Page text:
Japan's Prime Minister Fumio Kishida delivers his policy speech during the first day of an ordinary session at the lower house of parliament in Tokyo
Japan's Prime Minister Fumio Kishida puts his protective mask into his pocket as he prepares to deliver his policy speech during the first day of an ordinary session at the lower house of parliament in Tokyo, Japan January 23, 2023. Reuters

Japanese Prime Minister Fumio Kishida said the new central bank governor must have strong communication skills and the ability to closely coordinate with global central banks, offering the clearest clue to date on his preferred choice for the top job.

Speaking in parliament, Kishida said on Wednesday he was still in the process of selecting the successor to incumbent BOJ Governor Haruhiko Kuroda, whose term ends in April, noting "the impact the decision would have on financial markets."

"Since the Lehman crisis, close coordination among major central bank leaders, as well as the ability to receive and deliver high-quality communication to and from domestic and overseas markets, have become extremely important," he said.

"I'd like to select (the next BOJ governor) taking these factors into account," Kishida said, when asked by an opposition lawmaker what the qualifications Kuroda's successor must have.

Markets are closely watching the appointment of the new BOJ governor for clues on how quickly the central bank could phase out its massive stimulus programme.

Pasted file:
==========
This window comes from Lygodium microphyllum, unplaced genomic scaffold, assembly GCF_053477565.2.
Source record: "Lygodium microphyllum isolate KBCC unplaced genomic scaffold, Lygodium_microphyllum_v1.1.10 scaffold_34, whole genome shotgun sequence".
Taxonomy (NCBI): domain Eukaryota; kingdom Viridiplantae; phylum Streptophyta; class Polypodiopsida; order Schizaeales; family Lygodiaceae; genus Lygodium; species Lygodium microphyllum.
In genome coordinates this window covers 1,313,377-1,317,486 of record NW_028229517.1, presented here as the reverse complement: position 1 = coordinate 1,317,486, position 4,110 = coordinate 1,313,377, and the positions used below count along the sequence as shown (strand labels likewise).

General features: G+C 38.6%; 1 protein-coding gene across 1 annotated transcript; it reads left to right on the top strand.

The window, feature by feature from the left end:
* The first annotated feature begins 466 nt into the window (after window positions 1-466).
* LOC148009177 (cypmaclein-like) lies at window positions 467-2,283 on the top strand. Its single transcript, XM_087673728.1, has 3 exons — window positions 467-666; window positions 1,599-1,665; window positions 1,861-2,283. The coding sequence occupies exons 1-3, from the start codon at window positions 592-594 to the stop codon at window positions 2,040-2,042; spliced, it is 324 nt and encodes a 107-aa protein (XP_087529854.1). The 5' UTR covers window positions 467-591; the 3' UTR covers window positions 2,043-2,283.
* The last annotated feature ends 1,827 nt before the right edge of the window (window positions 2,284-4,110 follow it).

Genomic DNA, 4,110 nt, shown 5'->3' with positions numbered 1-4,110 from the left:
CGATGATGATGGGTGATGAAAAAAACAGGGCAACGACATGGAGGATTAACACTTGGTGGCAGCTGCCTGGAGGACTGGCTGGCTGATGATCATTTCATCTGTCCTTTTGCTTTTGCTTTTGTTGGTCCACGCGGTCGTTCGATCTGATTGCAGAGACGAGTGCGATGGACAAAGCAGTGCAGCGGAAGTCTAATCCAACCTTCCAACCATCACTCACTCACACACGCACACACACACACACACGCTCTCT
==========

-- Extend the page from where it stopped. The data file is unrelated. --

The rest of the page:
The government is considering presenting to parliament its nominees for next BOJ governor and two deputy governors next week, sources told Reuters.

Up till now, Kishida had stayed mum on key qualifications for the BOJ leadership position, saying only he would choose the person best suited for the role.

Kishida had earlier said no decision had been made, after the Nikkei newspaper reported on Monday the government has sounded out BOJ Deputy Governor Masayoshi Amamiya to succeed Kuroda.

A career central banker who has drafted many of the BOJ's monetary easing tools, Amamiya is seen by markets as a top contender. His experience is focused on domestic monetary policy matters, rather than international affairs.

Among other key contenders, former BOJ Deputy Governor Hiroshi Nakaso has long experience overseeing the BOJ's market operations and international affairs.

The government's nomination needs the approval by both houses of parliament, which is effectively a done deal since the ruling coalition has a solid majority.

Kuroda's second, five-year term ends on April 8. His two deputies, Masayoshi Amamiya and Masazumi Wakatabe, will see their terms end on March 19.